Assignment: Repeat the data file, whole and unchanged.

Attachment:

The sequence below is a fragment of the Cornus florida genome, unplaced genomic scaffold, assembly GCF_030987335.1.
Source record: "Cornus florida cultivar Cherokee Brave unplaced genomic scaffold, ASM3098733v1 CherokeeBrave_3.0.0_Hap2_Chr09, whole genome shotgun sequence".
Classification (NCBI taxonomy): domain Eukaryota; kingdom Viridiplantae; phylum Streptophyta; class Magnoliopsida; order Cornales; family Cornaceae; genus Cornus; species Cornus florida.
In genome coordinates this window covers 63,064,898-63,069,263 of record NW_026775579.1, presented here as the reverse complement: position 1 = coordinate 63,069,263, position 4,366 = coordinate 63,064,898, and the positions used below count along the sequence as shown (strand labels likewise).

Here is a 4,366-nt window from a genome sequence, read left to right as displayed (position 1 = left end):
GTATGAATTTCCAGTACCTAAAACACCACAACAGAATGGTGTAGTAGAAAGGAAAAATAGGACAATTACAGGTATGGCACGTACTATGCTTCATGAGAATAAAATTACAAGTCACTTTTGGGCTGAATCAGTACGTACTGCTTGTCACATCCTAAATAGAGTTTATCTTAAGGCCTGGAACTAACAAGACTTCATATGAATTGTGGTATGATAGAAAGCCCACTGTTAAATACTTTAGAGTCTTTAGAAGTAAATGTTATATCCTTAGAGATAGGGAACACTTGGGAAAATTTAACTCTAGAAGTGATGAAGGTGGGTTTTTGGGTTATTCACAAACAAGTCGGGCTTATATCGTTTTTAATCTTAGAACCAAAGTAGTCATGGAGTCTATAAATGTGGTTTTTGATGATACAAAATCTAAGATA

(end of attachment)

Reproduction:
The sequence below is a fragment of the Cornus florida genome, unplaced genomic scaffold, assembly GCF_030987335.1.
Source record: "Cornus florida cultivar Cherokee Brave unplaced genomic scaffold, ASM3098733v1 CherokeeBrave_3.0.0_Hap2_Chr09, whole genome shotgun sequence".
Classification (NCBI taxonomy): domain Eukaryota; kingdom Viridiplantae; phylum Streptophyta; class Magnoliopsida; order Cornales; family Cornaceae; genus Cornus; species Cornus florida.
In genome coordinates this window covers 63,064,898-63,069,263 of record NW_026775579.1, presented here as the reverse complement: position 1 = coordinate 63,069,263, position 4,366 = coordinate 63,064,898, and the positions used below count along the sequence as shown (strand labels likewise).

Here is a 4,366-nt window from a genome sequence, read left to right as displayed (position 1 = left end):
GTATGAATTTCCAGTACCTAAAACACCACAACAGAATGGTGTAGTAGAAAGGAAAAATAGGACAATTACAGGTATGGCACGTACTATGCTTCATGAGAATAAAATTACAAGTCACTTTTGGGCTGAATCAGTACGTACTGCTTGTCACATCCTAAATAGAGTTTATCTTAAGGCCTGGAACTAACAAGACTTCATATGAATTGTGGTATGATAGAAAGCCCACTGTTAAATACTTTAGAGTCTTTAGAAGTAAATGTTATATCCTTAGAGATAGGGAACACTTGGGAAAATTTAACTCTAGAAGTGATGAAGGTGGGTTTTTGGGTTATTCACAAACAAGTCGGGCTTATATCGTTTTTAATCTTAGAACCAAAGTAGTCATGGAGTCTATAAATGTGGTTTTTGATGATACAAAATCTAAGATA